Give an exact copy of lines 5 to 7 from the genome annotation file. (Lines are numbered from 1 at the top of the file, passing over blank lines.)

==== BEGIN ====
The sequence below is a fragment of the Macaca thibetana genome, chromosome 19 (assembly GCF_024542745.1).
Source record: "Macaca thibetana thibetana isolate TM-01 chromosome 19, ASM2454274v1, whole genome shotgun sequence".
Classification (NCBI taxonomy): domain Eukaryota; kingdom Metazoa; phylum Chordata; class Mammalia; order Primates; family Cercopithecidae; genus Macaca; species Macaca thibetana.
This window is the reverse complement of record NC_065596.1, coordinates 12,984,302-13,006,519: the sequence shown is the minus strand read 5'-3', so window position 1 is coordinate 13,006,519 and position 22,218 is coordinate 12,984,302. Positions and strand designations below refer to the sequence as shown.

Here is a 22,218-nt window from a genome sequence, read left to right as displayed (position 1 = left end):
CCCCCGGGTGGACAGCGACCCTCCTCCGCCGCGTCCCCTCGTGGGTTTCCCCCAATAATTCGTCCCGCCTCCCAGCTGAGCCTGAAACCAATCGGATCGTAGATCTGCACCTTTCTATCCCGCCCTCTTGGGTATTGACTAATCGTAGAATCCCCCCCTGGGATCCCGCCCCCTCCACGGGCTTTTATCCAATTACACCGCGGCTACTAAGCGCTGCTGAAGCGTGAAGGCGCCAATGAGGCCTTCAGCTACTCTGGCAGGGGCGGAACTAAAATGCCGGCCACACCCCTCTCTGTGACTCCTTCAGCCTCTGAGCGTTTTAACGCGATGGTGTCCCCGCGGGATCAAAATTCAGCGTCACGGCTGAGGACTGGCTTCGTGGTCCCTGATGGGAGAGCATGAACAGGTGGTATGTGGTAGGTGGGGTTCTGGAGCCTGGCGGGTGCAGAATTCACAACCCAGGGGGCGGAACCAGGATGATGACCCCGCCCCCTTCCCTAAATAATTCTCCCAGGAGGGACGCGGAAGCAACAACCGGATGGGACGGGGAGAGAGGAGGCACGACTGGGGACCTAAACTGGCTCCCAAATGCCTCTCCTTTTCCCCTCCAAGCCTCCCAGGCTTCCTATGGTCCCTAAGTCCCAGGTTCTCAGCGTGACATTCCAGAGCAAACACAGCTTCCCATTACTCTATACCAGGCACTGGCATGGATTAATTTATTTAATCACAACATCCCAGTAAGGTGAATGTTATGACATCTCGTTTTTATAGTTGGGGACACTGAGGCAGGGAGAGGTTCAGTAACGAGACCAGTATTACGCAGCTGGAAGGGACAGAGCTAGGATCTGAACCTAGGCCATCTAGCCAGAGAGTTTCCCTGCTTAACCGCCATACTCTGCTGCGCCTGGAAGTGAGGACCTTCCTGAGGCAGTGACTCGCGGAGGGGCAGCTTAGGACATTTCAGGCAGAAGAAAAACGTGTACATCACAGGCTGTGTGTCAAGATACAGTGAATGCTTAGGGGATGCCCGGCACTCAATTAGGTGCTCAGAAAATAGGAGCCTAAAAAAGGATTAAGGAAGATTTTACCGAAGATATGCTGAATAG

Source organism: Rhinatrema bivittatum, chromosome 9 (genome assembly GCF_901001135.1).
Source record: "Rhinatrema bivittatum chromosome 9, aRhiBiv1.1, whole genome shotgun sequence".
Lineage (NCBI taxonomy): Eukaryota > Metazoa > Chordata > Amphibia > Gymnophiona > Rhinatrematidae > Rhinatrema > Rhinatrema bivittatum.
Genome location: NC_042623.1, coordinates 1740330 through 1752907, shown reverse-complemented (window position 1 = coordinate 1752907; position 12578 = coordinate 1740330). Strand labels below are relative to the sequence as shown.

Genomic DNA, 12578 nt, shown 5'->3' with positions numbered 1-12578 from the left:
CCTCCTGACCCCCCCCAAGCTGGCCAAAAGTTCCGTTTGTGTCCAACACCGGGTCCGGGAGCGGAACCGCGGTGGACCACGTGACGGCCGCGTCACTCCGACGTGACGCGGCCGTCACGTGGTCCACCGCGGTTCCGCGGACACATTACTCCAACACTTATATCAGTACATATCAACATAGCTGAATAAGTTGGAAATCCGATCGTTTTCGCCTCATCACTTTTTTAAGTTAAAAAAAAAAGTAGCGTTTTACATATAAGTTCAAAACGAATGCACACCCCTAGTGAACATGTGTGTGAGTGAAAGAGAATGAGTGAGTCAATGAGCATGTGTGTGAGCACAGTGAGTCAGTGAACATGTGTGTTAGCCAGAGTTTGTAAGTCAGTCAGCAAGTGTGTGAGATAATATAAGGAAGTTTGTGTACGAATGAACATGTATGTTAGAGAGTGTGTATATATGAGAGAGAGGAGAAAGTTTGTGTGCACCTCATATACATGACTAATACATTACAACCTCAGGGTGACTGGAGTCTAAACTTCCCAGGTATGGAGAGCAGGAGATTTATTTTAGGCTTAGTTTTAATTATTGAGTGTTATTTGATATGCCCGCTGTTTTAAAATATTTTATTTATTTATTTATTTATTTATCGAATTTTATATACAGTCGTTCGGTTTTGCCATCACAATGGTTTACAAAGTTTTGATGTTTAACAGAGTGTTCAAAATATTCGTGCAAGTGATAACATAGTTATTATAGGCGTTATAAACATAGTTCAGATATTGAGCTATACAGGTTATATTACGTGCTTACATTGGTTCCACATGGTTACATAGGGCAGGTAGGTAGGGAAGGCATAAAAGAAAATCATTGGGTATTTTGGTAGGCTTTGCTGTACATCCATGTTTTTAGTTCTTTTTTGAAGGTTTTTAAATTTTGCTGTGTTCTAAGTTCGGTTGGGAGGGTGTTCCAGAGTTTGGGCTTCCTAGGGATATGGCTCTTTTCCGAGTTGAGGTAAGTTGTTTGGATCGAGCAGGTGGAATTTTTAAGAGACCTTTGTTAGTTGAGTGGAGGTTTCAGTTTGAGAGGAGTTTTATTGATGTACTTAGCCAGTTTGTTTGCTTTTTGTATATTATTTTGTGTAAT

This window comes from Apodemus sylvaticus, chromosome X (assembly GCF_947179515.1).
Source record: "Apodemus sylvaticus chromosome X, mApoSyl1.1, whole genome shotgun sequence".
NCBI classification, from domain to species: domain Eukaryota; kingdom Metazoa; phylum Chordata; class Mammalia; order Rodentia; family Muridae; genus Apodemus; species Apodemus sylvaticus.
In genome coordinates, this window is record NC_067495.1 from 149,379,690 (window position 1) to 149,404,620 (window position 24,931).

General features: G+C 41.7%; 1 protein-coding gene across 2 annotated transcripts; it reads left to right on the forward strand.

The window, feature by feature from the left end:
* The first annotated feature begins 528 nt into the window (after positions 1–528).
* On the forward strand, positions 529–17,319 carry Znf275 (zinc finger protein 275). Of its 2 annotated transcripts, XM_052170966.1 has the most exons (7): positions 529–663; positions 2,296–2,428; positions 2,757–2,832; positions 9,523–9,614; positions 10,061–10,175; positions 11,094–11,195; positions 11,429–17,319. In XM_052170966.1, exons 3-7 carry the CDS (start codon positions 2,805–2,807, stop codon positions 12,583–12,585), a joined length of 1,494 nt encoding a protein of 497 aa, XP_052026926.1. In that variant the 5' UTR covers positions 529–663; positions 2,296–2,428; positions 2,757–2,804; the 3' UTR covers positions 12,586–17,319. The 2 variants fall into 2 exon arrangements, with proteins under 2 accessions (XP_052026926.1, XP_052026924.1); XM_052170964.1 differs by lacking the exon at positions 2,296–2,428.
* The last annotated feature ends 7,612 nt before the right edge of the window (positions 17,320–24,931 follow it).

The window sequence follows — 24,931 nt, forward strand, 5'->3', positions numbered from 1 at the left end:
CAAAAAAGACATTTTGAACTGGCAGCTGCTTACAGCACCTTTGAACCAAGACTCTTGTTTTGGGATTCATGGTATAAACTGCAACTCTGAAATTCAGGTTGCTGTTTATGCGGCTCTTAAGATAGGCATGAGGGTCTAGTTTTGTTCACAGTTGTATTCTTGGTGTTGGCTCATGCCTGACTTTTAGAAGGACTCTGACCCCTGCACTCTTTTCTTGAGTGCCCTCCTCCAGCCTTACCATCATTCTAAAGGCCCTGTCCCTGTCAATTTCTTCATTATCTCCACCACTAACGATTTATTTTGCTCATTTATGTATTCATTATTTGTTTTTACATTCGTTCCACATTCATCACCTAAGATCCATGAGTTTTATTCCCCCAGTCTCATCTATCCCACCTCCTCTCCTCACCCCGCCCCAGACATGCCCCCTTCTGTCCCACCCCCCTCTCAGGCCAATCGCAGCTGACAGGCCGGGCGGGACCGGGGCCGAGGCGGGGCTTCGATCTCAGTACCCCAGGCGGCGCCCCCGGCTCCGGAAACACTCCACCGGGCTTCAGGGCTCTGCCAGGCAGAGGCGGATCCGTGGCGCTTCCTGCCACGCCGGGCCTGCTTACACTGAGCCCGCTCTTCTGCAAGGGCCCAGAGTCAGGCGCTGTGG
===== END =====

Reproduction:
Here is a 22,218-nt window from a genome sequence, read left to right as displayed (position 1 = left end):
CCCCCGGGTGGACAGCGACCCTCCTCCGCCGCGTCCCCTCGTGGGTTTCCCCCAATAATTCGTCCCGCCTCCCAGCTGAGCCTGAAACCAATCGGATCGTAGATCTGCACCTTTCTATCCCGCCCTCTTGGGTATTGACTAATCGTAGAATCCCCCCCTGGGATCCCGCCCCCTCCACGGGCTTTTATCCAATTACACCGCGGCTACTAAGCGCTGCTGAAGCGTGAAGGCGCCAATGAGGCCTTCAGCTACTCTGGCAGGGGCGGAACTAAAATGCCGGCCACACCCCTCTCTGTGACTCCTTCAGCCTCTGAGCGTTTTAACGCGATGGTGTCCCCGCGGGATCAAAATTCAGCGTCACGGCTGAGGACTGGCTTCGTGGTCCCTGATGGGAGAGCATGAACAGGTGGTATGTGGTAGGTGGGGTTCTGGAGCCTGGCGGGTGCAGAATTCACAACCCAGGGGGCGGAACCAGGATGATGACCCCGCCCCCTTCCCTAAATAATTCTCCCAGGAGGGACGCGGAAGCAACAACCGGATGGGACGGGGAGAGAGGAGGCACGACTGGGGACCTAAACTGGCTCCCAAATGCCTCTCCTTTTCCCCTCCAAGCCTCCCAGGCTTCCTATGGTCCCTAAGTCCCAGGTTCTCAGCGTGACATTCCAGAGCAAACACAGCTTCCCATTACTCTATACCAGGCACTGGCATGGATTAATTTATTTAATCACAACATCCCAGTAAGGTGAATGTTATGACATCTCGTTTTTATAGTTGGGGACACTGAGGCAGGGAGAGGTTCAGTAACGAGACCAGTATTACGCAGCTGGAAGGGACAGAGCTAGGATCTGAACCTAGGCCATCTAGCCAGAGAGTTTCCCTGCTTAACCGCCATACTCTGCTGCGCCTGGAAGTGAGGACCTTCCTGAGGCAGTGACTCGCGGAGGGGCAGCTTAGGACATTTCAGGCAGAAGAAAAACGTGTACATCACAGGCTGTGTGTCAAGATACAGTGAATGCTTAGGGGATGCCCGGCACTCAATTAGGTGCTCAGAAAATAGGAGCCTAAAAAAGGATTAAGGAAGATTTTACCGAAGATATGCTGAATAG

Source organism: Rhinatrema bivittatum, chromosome 9 (genome assembly GCF_901001135.1).